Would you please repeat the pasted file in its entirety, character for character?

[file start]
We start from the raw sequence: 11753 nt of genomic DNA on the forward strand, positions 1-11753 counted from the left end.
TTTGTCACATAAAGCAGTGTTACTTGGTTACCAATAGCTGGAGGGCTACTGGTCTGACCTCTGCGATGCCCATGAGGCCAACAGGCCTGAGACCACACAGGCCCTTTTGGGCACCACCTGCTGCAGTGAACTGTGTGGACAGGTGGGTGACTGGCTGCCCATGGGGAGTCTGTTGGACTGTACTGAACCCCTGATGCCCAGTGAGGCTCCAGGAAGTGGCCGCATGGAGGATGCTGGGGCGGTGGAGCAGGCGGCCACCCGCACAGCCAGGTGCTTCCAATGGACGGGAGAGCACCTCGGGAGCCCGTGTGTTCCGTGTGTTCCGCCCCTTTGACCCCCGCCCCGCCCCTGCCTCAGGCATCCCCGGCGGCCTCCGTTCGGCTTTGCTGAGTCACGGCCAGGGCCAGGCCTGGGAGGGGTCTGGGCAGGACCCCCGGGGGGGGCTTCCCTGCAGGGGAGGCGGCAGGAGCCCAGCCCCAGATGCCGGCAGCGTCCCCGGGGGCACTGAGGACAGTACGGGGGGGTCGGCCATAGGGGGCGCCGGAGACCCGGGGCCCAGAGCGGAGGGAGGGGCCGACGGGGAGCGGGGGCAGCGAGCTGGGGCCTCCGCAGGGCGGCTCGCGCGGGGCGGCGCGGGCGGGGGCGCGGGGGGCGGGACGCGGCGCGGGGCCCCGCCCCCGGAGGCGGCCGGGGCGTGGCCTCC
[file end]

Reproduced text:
We start from the raw sequence: 11753 nt of genomic DNA on the forward strand, positions 1-11753 counted from the left end.
TTTGTCACATAAAGCAGTGTTACTTGGTTACCAATAGCTGGAGGGCTACTGGTCTGACCTCTGCGATGCCCATGAGGCCAACAGGCCTGAGACCACACAGGCCCTTTTGGGCACCACCTGCTGCAGTGAACTGTGTGGACAGGTGGGTGACTGGCTGCCCATGGGGAGTCTGTTGGACTGTACTGAACCCCTGATGCCCAGTGAGGCTCCAGGAAGTGGCCGCATGGAGGATGCTGGGGCGGTGGAGCAGGCGGCCACCCGCACAGCCAGGTGCTTCCAATGGACGGGAGAGCACCTCGGGAGCCCGTGTGTTCCGTGTGTTCCGCCCCTTTGACCCCCGCCCCGCCCCTGCCTCAGGCATCCCCGGCGGCCTCCGTTCGGCTTTGCTGAGTCACGGCCAGGGCCAGGCCTGGGAGGGGTCTGGGCAGGACCCCCGGGGGGGGCTTCCCTGCAGGGGAGGCGGCAGGAGCCCAGCCCCAGATGCCGGCAGCGTCCCCGGGGGCACTGAGGACAGTACGGGGGGGTCGGCCATAGGGGGCGCCGGAGACCCGGGGCCCAGAGCGGAGGGAGGGGCCGACGGGGAGCGGGGGCAGCGAGCTGGGGCCTCCGCAGGGCGGCTCGCGCGGGGCGGCGCGGGCGGGGGCGCGGGGGGCGGGACGCGGCGCGGGGCCCCGCCCCCGGAGGCGGCCGGGGCGTGGCCTCC